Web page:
I just don’t find it believable, that a man who believed his father could be redeemed, a father who had been a true monster, guilty of the death of millions, would even for an instant contemplate killing his newphew, long enough to ignite his lightsaber, his sister, and best friend’s son, a boy who had done nothing, but have dark thoughts.
Yes, Luke believed his father could be redeemed. It’s also fair to assume that Luke believed he could right the troubled Ben Solo ship.
But it’s important to remember that as soon as Vader threatened Leia, in ROTJ, those thoughts of redeeming went out the window. His fear of losing someone he loved was too great and he reacted with violence. He nearly killed the man he wished to save.
The same goes for Ben, and Luke says why he ignited his lightsaber in the film: “Snoke had already turned his heart. He would bring destruction, pain, death, and the end of everything I love because of what he will become. And for the briefest moment of pure instinct, I thought I could stop it.” It isn’t just dark thoughts. It’s his heart, his future, and premonitions of darkness to come. (Which is believable considering what we have seen from Ben/Kylo so far in the ST. Plus, he killed his master and became the head bad guy, which is something Vader never did). Most of all, it’s a threat to everything Luke loves and, like in ROTJ, he instinctively reacts in fear.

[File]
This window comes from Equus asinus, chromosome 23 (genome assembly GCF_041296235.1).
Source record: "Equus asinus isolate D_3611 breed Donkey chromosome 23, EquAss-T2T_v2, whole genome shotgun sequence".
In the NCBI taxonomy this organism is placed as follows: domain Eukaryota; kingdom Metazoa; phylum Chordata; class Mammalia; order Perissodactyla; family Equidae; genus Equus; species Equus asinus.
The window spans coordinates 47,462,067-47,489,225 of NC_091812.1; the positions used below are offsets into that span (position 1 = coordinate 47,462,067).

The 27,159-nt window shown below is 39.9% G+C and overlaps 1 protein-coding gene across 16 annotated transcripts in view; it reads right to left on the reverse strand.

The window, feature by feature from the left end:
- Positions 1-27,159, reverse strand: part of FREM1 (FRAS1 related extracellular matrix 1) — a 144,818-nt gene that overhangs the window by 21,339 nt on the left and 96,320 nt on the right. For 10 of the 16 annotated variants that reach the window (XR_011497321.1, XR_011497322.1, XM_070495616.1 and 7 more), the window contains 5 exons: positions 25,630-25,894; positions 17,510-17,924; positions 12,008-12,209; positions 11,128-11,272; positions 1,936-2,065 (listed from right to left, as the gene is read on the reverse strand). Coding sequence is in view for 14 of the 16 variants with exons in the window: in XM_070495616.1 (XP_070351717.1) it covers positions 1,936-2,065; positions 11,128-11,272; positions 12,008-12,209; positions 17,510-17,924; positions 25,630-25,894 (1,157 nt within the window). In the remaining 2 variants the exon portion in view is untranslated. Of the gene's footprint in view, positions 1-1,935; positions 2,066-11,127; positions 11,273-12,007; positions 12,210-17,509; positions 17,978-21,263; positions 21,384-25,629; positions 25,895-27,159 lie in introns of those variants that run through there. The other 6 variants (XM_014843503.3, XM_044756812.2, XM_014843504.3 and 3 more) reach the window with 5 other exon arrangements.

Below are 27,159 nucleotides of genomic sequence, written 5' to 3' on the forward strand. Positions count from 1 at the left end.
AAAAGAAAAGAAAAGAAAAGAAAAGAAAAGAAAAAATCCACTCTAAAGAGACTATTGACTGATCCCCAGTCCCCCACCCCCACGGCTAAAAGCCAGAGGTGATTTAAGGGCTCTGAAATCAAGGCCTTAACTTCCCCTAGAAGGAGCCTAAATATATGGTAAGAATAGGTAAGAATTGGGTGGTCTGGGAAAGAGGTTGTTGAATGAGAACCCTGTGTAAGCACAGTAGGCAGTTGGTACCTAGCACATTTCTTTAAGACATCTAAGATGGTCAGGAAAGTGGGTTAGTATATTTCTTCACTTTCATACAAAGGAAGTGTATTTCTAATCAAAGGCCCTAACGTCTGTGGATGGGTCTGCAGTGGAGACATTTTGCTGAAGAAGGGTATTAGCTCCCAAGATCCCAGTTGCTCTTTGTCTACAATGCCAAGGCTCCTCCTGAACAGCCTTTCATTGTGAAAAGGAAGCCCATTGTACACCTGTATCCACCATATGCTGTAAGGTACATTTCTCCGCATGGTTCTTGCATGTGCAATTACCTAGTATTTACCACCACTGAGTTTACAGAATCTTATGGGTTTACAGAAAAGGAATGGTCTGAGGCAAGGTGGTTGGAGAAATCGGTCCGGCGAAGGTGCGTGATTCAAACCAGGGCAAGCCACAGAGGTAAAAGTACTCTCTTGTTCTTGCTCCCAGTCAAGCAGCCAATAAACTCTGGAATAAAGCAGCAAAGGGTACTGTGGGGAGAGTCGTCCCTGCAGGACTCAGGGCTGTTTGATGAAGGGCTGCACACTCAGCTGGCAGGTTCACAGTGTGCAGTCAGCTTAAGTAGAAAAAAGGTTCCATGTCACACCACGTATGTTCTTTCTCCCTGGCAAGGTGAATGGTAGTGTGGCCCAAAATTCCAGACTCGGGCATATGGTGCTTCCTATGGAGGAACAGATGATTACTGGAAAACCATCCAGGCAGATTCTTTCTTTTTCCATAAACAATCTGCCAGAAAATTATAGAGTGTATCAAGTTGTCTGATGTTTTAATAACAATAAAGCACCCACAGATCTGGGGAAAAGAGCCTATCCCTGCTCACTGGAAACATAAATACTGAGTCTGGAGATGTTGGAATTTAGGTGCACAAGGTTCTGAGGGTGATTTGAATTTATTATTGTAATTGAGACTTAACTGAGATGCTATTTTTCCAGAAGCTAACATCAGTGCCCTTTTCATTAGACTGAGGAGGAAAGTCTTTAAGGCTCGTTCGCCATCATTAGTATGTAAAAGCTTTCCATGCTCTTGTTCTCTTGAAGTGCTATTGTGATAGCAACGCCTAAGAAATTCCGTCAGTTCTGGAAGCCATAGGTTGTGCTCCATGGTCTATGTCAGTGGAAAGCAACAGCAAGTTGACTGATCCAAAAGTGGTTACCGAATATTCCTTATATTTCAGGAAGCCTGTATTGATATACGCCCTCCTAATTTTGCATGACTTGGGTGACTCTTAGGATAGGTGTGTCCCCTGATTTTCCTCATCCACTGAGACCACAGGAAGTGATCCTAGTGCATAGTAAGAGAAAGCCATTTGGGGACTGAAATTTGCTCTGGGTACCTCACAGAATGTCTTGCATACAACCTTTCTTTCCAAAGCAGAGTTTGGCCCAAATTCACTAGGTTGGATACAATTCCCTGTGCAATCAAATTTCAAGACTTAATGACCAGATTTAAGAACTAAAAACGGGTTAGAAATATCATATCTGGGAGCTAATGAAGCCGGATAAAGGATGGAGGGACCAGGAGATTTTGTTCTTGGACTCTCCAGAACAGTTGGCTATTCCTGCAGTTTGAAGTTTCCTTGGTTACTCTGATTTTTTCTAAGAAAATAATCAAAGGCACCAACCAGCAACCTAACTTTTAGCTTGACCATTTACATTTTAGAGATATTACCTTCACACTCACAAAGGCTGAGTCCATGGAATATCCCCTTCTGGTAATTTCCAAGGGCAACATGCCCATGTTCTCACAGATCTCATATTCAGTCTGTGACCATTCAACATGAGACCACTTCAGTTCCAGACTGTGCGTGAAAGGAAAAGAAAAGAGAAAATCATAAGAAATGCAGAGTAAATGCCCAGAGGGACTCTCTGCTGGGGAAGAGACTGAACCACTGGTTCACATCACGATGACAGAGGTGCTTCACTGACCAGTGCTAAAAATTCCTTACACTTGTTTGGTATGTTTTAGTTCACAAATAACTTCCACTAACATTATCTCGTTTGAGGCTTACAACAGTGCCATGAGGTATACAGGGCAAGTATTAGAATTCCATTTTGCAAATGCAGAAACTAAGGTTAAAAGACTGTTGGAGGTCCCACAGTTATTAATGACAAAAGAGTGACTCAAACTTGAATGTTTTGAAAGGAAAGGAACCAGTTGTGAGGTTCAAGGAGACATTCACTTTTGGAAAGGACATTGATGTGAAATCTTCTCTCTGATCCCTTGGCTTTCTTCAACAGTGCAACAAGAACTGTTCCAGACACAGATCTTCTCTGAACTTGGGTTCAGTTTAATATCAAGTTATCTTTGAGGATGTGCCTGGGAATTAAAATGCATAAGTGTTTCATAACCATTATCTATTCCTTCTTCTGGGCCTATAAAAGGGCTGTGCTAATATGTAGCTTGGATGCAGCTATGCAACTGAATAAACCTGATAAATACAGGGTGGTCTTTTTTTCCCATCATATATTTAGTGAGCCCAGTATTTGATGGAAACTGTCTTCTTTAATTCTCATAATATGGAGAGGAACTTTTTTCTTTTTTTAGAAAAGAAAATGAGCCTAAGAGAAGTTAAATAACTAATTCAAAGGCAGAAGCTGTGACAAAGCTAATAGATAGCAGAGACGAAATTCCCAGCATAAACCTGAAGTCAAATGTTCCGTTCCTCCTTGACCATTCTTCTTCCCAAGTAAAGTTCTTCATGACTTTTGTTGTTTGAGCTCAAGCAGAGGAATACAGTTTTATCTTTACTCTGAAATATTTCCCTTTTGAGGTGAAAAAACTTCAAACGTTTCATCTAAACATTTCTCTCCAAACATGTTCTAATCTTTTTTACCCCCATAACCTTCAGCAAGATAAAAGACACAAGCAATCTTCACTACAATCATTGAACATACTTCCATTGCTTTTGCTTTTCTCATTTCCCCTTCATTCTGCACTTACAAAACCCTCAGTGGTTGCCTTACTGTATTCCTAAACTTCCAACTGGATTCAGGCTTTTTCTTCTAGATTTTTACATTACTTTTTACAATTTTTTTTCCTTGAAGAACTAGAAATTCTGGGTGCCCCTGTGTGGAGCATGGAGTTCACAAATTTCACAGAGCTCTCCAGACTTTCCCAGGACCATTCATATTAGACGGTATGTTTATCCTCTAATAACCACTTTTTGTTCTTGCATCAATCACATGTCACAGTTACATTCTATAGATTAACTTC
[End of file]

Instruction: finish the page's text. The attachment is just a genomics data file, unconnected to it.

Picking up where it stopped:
In both cases he’s left ashamed of his actions.
And yes, the future is always in motion, too. Luke didn’t listen to Yoda in TESB. But I think right after he quickly and instinctively reacts over Ben, he remembers that this is his nephew and that the future isn’t set in stone. Unfortunately, it’s too late.